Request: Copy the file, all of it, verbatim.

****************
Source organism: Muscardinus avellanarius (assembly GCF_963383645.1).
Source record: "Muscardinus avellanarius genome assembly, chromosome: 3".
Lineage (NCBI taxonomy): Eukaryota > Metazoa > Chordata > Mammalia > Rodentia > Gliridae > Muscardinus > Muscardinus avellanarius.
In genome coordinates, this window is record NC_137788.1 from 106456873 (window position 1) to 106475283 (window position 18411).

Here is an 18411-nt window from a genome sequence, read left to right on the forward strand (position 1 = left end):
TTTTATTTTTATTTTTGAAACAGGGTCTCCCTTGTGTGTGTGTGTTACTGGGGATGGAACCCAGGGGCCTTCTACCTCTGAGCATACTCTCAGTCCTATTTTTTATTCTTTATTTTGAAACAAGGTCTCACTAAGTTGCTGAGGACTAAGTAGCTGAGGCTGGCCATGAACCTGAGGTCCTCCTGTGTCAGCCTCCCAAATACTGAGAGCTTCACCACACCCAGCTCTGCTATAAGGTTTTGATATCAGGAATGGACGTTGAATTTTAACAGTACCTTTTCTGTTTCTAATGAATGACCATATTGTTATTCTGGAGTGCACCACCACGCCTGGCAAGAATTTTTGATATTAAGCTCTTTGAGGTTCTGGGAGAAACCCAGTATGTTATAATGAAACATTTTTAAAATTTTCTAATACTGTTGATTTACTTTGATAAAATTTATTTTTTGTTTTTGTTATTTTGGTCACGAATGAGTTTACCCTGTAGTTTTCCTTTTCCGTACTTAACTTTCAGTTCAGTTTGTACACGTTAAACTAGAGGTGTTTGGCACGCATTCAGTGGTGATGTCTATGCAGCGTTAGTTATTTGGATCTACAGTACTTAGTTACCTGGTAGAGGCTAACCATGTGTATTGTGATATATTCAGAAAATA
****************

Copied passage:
Source organism: Muscardinus avellanarius (assembly GCF_963383645.1).
Source record: "Muscardinus avellanarius genome assembly, chromosome: 3".
Lineage (NCBI taxonomy): Eukaryota > Metazoa > Chordata > Mammalia > Rodentia > Gliridae > Muscardinus > Muscardinus avellanarius.
In genome coordinates, this window is record NC_137788.1 from 106456873 (window position 1) to 106475283 (window position 18411).

Here is an 18411-nt window from a genome sequence, read left to right on the forward strand (position 1 = left end):
TTTTATTTTTATTTTTGAAACAGGGTCTCCCTTGTGTGTGTGTGTTACTGGGGATGGAACCCAGGGGCCTTCTACCTCTGAGCATACTCTCAGTCCTATTTTTTATTCTTTATTTTGAAACAAGGTCTCACTAAGTTGCTGAGGACTAAGTAGCTGAGGCTGGCCATGAACCTGAGGTCCTCCTGTGTCAGCCTCCCAAATACTGAGAGCTTCACCACACCCAGCTCTGCTATAAGGTTTTGATATCAGGAATGGACGTTGAATTTTAACAGTACCTTTTCTGTTTCTAATGAATGACCATATTGTTATTCTGGAGTGCACCACCACGCCTGGCAAGAATTTTTGATATTAAGCTCTTTGAGGTTCTGGGAGAAACCCAGTATGTTATAATGAAACATTTTTAAAATTTTCTAATACTGTTGATTTACTTTGATAAAATTTATTTTTTGTTTTTGTTATTTTGGTCACGAATGAGTTTACCCTGTAGTTTTCCTTTTCCGTACTTAACTTTCAGTTCAGTTTGTACACGTTAAACTAGAGGTGTTTGGCACGCATTCAGTGGTGATGTCTATGCAGCGTTAGTTATTTGGATCTACAGTACTTAGTTACCTGGTAGAGGCTAACCATGTGTATTGTGATATATTCAGAAAATA